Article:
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Fashion (MA)

Justine Masché

Justine Masché is a German multi-disciplinary designer and fashion practitioner based in London. Her work currently focuses on installation, sculpture, reflective writing and experiments of wearing. 

Since joining the RCA, Justine discovered her interest in archival practices, values and spaces - a field of study expressed by collecting & archiving (on) the body through repurposing materials commonly found in archives, cultivating practices of care—for objects and humans.

Justine has a technical background in tailoring and has previously worked in costume for stage and film. She graduated from Universität der Künste Berlin with her research-design project “The Stories We Are”, for which she was shortlisted in the Apolda European Design Award and German Design Award. Justine has previous work experience from Bless Service and Vivienne Westwood alongside working as a freelance maker. 

She publishes her work under ‘Studio Zeitheist’, a neologism that for her describes the blurring of temporal components, often finding inspiration in the past while moving forward into the future. 

Our wardrobe and the garments we own are a representation of ourselves. This stack of clothes are all the garments that I own.
"The beauty of things is forged in the attentiveness we bring to them." [1]

‘Archival Confessions – Re*thinking Wardrobes’ reflects my dedication to organising the objects and belongings in my life. It is a conceptual work that breaks away from the norm of making new clothes and allows one to contemplate what value comes from what is already owned.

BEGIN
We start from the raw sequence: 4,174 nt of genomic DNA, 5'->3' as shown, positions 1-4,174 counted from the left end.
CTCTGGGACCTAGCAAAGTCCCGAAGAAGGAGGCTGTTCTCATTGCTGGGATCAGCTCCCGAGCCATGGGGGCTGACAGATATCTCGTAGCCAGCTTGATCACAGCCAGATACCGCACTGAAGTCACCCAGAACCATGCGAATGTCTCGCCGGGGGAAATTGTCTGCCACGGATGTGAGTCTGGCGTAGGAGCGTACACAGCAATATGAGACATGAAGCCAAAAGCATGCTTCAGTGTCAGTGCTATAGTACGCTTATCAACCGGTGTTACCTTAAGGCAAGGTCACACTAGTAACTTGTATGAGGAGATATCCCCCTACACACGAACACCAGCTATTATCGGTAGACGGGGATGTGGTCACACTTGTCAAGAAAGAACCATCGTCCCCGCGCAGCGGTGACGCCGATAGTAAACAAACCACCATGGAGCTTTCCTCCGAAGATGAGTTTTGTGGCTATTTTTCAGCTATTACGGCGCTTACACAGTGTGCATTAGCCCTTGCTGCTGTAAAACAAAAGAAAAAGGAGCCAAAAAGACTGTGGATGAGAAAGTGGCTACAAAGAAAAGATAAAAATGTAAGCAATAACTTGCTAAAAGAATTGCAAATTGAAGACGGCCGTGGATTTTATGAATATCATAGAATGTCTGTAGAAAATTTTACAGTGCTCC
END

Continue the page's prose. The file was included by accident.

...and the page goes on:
The inspiration for this body of work comes from an innate urge to capture the stories stored in the objects that surround us as a path to self-discovery through documentation.

My practice is commonly informed by inviting the voices of people into my thinking through leading targeted conversations. For my graduation project I have been interviewing curators, researchers, collection managers and artists - people working with collecting & collections at the heart of their practice. The exploration of institutional archival work is an evolution of my previous research into the private repositories of individuals. 

The interpersonal and material encounters made have inspired a varied body of work that seeks to question the spaces between valuable and invaluable, possession and absence, past and present, physical and digital, rational and emotional.

My work throughout the year draws inspiration from archival practices, responding to observations made, designing objects, systems and wearables.  Contemplation, concealment and accessibility, rituals of care and handling, principles of anti-consumption and systems of collecting and maintaining have informed my thinking. 

I believe in promoting the idea of conscious consumerism and taking stewardship over our belongings through strengthening the relationship with our existing wardrobes, considering garments as markers of our own personal history, while finding techniques to document our experience through making. 

This currently results in an auto-ethnographic experimentation of wearing the same garment for an extended period of time, tailored and modified in real time to accommodate a range of personal needs and practical adaptations. This experience is accompanied by short essays documenting this experience.

The title ‘Archival Confessions’ expresses the intimate personal revelations that accompanied my journey down the archive.

"The act of archiving introduces meaning, order, boundaries, coherence and reason into what is disparate or confused." [2]

The 'Wardrobe Archive' is an inventory of all garments and body-related objects I own. Each item is given an accession number based on year of garment category. type of acquisition, likeability, and frequency of use. In addition, as many details and narratives as possible were collated around each item of clothing. This archive catalog serves as an overview of my possessions and also raises the question of how far I can reduce my wardrobe to a minimum.